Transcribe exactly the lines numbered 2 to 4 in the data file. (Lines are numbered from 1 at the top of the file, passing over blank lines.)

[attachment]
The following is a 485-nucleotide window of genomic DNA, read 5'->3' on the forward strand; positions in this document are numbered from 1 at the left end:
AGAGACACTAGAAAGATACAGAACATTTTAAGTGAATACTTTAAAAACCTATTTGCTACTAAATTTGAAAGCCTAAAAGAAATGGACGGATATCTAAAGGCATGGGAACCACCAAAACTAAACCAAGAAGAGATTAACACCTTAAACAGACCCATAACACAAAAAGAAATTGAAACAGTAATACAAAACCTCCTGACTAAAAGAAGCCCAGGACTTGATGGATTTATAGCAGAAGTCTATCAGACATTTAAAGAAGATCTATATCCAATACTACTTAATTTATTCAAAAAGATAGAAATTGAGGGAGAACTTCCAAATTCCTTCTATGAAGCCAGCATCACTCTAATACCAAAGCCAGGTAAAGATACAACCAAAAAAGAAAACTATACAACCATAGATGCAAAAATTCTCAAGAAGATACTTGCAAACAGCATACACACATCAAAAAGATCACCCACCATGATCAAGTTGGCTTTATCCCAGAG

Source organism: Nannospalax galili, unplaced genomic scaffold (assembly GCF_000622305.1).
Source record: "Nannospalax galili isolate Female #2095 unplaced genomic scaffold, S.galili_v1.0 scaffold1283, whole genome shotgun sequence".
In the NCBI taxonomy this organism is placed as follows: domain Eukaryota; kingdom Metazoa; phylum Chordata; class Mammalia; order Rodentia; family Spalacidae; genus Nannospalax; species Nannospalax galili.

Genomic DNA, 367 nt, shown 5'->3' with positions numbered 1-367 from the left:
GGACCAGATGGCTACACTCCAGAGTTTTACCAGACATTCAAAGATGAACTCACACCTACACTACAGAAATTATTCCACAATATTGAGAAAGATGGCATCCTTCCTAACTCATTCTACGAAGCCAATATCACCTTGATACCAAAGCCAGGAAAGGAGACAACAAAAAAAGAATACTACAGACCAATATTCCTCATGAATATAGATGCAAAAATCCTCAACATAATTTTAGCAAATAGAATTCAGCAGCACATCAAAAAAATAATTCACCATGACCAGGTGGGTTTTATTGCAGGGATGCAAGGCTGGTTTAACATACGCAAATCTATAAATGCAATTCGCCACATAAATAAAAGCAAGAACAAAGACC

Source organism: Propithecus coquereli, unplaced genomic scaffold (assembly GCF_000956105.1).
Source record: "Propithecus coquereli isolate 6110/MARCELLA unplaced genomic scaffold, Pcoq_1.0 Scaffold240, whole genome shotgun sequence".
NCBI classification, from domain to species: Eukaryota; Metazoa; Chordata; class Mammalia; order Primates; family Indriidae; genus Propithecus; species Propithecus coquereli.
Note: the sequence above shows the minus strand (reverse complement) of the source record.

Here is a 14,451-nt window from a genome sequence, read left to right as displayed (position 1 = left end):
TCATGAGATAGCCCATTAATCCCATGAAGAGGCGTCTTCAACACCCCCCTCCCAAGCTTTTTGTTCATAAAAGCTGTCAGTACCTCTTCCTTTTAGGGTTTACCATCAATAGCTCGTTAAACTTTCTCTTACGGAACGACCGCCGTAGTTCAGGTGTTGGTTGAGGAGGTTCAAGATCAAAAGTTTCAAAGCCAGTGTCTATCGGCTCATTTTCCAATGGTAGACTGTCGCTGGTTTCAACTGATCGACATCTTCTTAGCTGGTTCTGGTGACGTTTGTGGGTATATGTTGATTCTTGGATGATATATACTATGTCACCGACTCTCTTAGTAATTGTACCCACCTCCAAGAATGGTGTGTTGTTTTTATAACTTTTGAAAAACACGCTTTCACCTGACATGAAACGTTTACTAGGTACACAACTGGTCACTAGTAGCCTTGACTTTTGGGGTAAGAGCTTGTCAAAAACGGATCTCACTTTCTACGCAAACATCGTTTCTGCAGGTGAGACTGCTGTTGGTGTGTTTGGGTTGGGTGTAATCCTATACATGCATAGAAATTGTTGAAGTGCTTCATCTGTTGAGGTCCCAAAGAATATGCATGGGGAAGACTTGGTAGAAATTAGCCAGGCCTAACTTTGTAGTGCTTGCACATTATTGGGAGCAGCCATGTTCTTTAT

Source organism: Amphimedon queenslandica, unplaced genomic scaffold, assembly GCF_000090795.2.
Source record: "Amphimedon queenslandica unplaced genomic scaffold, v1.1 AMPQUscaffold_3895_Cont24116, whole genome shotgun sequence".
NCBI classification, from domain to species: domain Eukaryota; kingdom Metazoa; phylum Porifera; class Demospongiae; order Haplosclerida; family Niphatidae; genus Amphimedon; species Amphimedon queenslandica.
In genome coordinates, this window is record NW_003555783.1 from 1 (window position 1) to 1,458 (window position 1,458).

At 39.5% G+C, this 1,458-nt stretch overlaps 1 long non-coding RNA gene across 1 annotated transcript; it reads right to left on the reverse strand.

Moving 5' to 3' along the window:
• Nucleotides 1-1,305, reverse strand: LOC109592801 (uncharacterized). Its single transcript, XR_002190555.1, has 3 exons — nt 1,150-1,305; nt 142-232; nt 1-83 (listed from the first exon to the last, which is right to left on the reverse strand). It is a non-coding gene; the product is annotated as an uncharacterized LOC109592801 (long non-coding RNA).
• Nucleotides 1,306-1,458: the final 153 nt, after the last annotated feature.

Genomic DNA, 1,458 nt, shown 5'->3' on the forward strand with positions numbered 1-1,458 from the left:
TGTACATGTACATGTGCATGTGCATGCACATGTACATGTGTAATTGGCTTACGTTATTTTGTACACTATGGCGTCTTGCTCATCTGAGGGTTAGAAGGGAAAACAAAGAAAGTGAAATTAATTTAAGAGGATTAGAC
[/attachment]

AGAGACACTAGAAAGATACAGAACATTTTAAGTGAATACTTTAAAAACCTATTTGCTACTAAATTTGAAAGCCTAAAAGAAATGGACGGATATCTAAAGGCATGGGAACCACCAAAACTAAACCAAGAAGAGATTAACACCTTAAACAGACCCATAACACAAAAAGAAATTGAAACAGTAATACAAAACCTCCTGACTAAAAGAAGCCCAGGACTTGATGGATTTATAGCAGAAGTCTATCAGACATTTAAAGAAGATCTATATCCAATACTACTTAATTTATTCAAAAAGATAGAAATTGAGGGAGAACTTCCAAATTCCTTCTATGAAGCCAGCATCACTCTAATACCAAAGCCAGGTAAAGATACAACCAAAAAAGAAAACTATACAACCATAGATGCAAAAATTCTCAAGAAGATACTTGCAAACAGCATACACACATCAAAAAGATCACCCACCATGATCAAGTTGGCTTTATCCCAGAG

Source organism: Nannospalax galili, unplaced genomic scaffold (assembly GCF_000622305.1).
Source record: "Nannospalax galili isolate Female #2095 unplaced genomic scaffold, S.galili_v1.0 scaffold1283, whole genome shotgun sequence".